Cavus foot surgeries are relatively common procedures in pediatric orthopedics. Following surgery, the tensile forces exerted on the wound by the newly corrected foot may hinder soft tissue healing and lead to wound dehiscence. Treatments including skin grafting and other plastic surgery procedures have been described in order to manage this complication. However, the effectiveness of conservative treatment regimens in cases of large dehiscence of these wounds has not yet been reported.Methods:
The charts of 7 patients between the ages of 7 and 19 who had surgical correction of severe cavus deformity and who developed wound dehiscence postoperatively were reviewed. All patients were treated conservatively with regular cleaning with chlorhexedine and application of different ointments and dressings along with surgical debridements. Three patients also received antibiotics. The primary outcome was wound healing as documented by clinical notes and photographs.Results:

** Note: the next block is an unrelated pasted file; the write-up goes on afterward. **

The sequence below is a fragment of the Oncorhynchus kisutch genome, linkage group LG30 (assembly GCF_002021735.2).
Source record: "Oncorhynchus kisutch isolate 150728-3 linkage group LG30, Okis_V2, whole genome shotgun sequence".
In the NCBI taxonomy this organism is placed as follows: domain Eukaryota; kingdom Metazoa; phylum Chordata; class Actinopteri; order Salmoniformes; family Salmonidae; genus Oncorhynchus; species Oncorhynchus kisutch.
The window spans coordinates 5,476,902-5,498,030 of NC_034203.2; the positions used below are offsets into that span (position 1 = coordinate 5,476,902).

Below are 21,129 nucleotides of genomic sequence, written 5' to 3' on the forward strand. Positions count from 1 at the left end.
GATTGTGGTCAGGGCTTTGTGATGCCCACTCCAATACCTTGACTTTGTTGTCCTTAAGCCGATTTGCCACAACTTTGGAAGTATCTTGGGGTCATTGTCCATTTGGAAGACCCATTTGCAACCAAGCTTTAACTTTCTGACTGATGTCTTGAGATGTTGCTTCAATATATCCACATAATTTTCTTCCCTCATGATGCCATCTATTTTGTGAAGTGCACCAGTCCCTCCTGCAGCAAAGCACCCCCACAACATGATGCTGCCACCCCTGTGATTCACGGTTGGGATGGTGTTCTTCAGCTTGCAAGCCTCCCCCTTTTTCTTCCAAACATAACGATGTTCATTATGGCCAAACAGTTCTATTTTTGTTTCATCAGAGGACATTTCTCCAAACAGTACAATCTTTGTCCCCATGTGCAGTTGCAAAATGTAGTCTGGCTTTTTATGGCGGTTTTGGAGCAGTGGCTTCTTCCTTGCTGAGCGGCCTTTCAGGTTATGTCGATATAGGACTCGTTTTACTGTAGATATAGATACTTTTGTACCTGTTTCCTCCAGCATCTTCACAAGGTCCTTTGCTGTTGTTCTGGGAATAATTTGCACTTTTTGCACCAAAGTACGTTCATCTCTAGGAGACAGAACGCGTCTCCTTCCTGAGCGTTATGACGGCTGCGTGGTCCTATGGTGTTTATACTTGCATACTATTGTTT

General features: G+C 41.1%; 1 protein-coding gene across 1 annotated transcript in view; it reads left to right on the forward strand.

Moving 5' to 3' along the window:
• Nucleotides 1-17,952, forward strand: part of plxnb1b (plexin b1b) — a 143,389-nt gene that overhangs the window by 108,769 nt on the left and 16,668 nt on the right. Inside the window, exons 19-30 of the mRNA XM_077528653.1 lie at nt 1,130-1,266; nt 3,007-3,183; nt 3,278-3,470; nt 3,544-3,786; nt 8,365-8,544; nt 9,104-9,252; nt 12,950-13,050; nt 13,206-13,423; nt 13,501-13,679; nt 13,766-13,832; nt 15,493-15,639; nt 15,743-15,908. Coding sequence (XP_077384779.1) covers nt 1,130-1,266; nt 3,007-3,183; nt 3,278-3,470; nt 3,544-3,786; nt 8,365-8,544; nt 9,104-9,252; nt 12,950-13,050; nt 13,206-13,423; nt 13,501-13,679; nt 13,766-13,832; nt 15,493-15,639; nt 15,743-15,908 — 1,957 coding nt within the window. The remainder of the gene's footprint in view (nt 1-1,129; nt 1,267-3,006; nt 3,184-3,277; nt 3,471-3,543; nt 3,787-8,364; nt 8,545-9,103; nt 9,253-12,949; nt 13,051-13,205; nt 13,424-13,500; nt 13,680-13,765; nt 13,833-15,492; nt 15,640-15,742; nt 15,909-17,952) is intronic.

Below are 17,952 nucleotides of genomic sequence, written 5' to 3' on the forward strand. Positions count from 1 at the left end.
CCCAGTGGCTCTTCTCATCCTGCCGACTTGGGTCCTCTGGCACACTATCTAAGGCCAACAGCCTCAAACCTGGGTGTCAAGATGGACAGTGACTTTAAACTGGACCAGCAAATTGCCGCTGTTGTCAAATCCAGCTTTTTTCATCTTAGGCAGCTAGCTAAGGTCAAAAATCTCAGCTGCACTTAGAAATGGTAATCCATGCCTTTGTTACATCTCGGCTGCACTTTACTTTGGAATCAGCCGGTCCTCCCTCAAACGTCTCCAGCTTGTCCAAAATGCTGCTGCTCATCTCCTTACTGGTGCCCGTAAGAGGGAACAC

The treatment was successful in producing the desired outcome in all cases with no other systemic or wound complications developing. Complete wound healing was obtained within a median time of 6 months and 5 days of treatment without the need for skin grafting or other plastic surgery procedures.Conclusions:
In pediatric patients with wound dehiscence postcavus foot surgery, conservative management with minimal surgical debridement and regular cleaning and dressing of the wound is a viable treatment option that has been shown to be effective in 7 cases. It should be considered in such patients before proceeding to more invasive surgical treatment.